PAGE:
11. India's foreign exchange reserves have been stagnant in recent years. As against US $ 310 billion in March 2008, they fell to US$ 292 billion in March 2013. Since current payments have been increasing sharply, the reserves now provide a cover for only six months of current payments as against 12 months a few years ago.

12. While all the major Asian EMEs have faced volatile capital outflows in the recent period, most of these countries have a substantial current account surplus. India with a large CAD is the most vulnerable country in Asia in the event of a massive exodus of capital which is inevitable as the quantitative easing is unwound.

13. The preoccupation of the authorities in India is to secure the financing of the present CAD and this explains the efforts to streamline FDI/ FII inflows. While there have been rumblings on a Sovereign Bond or an NRI Bond, it is a relief that policymakers have put this on the backburner. Such bonds merely result in a switch from present inflows and there would be little additional inflows and moreover, these bonds would be costlier than existing capital inflows. Again, there has been erroneous focus on dealing with gold imports. The raising of the import duty to 8 per cent, restricting sales of coins by banks and curtailing lending against Gold Exchange Traded Funds would not reduce the demand for gold but merely shift the demand from official channels to unofficial channels without reducing the CAD.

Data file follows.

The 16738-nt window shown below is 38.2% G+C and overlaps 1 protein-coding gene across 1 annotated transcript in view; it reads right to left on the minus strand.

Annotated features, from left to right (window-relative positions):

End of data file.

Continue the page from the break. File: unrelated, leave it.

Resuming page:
14. A relatively low growth, high inflation and a large CAD is a lethal cocktail which could explode at any time. Policy adjustments have been left too late and this is no time for namby- pamby measures.

Analytics of Reducing the CAD

15. Before deciding on appropriate remedial measures it is essential to distinguish between measures to increase capital inflows and measures to reduce the CAD. Given that the present CAD is large, it is legitimate to streamline procedures and facilitate capital inflows but this by itself does not reduce the CAD. The effective policies for reducing the CAD are all hard options. These are: (a) Increase in interest rates and tightening domestic liquidity. (b) Deflating the economy by a severe reduction in the fiscal deficit. (c) Reintroduction of current and capital controls. (d) Adjustment of the exchange rate. Deflation and current/capital controls have many adverse implications and as such the other two options need serious consideration.

Raising Interest Rates and Tightening Money